Apple vs. Samsung: What the verdict will mean to you

Apple's lawsuit against Samsung hinges on whether Samsung violated Apple's patents. But technology may be the least of it.

At some point, you're going to buy a new phone.

Events today in a San Jose courtroom are going to have a big effect on how that goes as lawyers for Apple and Samsung make closing arguments in the patent lawsuit between the companies.

Doug Lichtman is with UCLA School of Law and says, "Apple is telling a very simple, clean story:  They saw our products, they liked them, and they copied almost everything they could see. On defense, Samsung is saying Hey, Apple didn't invent those things. Even though you all think that the iPhone was a great breakthrough, the iPad was really innovative. It wasn't. It was just a natural step in the progression."

Samsung's products run on the Android operating system, Apple's biggest rival. And they do look like Apple products.

Samsung, says Colleen Chien of Santa Clara University School of Law, says the similarity is natural. "For example, as a precursor to the tablet computer, they had a table computer, and looking at some of their prototypes from before Apple introduced its products, you just get the sense that modern technology didn't just come out of nowhere. It really has built on generations of different advances."

If Apple wins, the adjustments to the smartphone market might not be that huge, says Lichtman. "Imagine the judge says you can't use slide to unlock anymore. Samsung will then go ahead with corkscrew to unlock, where you spin your finger in a circle, or type in a password to unlock, or look at a front-facing camera, it will recognize you and unlock. And so for most of the features at issue, worst comes to worst, Samsung will download some sort of software upgrade, knock out the feature, and replace it with something pretty similar, but perfectly legitimate."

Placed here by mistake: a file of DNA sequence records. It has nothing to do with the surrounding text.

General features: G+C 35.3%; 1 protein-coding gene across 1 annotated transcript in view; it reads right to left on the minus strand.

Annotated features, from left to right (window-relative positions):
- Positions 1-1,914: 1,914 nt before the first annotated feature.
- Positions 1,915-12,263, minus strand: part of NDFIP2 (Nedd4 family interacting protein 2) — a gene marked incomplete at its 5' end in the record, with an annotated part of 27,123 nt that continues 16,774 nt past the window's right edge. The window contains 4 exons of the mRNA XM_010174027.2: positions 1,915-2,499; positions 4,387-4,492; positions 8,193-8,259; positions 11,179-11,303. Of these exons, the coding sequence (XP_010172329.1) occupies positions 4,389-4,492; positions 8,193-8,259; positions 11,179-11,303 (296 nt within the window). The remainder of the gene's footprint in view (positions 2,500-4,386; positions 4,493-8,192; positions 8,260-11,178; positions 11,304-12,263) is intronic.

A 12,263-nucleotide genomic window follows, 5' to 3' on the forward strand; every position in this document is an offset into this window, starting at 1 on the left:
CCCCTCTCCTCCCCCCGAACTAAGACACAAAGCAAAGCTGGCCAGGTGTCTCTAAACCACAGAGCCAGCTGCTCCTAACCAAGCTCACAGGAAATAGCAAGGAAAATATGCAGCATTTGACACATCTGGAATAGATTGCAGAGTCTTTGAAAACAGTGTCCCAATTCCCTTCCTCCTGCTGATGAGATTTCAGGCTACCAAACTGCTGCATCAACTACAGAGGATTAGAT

In the event of an Apple victory, however, it won't just be Samsung making adjustments, says Chien.

Chien: Apple is sending a message to the community - don't make products that look like ours, and companies will have to take that up, and you'll see differences in the products that you have to choose from

Moe: So it's as much about the precedent as anything. If LG wants to make a phone, they're going to look at this ruling.

Chien: Yes. Definitely. Apple is taking a hard line here because they do want to set a strategy that's not just for this particular case, but can set a tone for what can happen in the marketplace.

If Samsung wins, any company making Android gadgets can keep making them look like Apple gadgets.

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Vacation season for a lot of people. But not robots. Let's see what they're up to.

ROBOTS are taking a cue from chameleons. Harvard researchers are making robots that mimic the disguise abilities of living animals. The silicone based robots have narrow channels in their skin that can be filled with gases or liquids to let squishy robot blend in with scenery. The Defense Department is interested. Battlefield of the future packed with gooey chameleobots.

ROBOTS are getting jobs making noodles in restaurants. A restaurateur in China is building humanoid noodle droids and selling a ton to other restaurants at $2000 a piece. The robots have moving eyebrows and eyes that flash. You know why? Because I have no idea.

But disguises and noodles still aren't as impressive as:

ROBOTS blasting rocks with LASERS on MARS. That's what the Curiosity rover has now done, firing a laser 30 times, each with a million watts of power, until the rock turned to plasma.

Folks, we as a society have our ups and downs but we did build a robot that went to Mars and melted a rock with lasers. High-five someone today.

About the author

John Moe is the host of Marketplace Tech Report, where he provides an insightful overview of the latest tech news.

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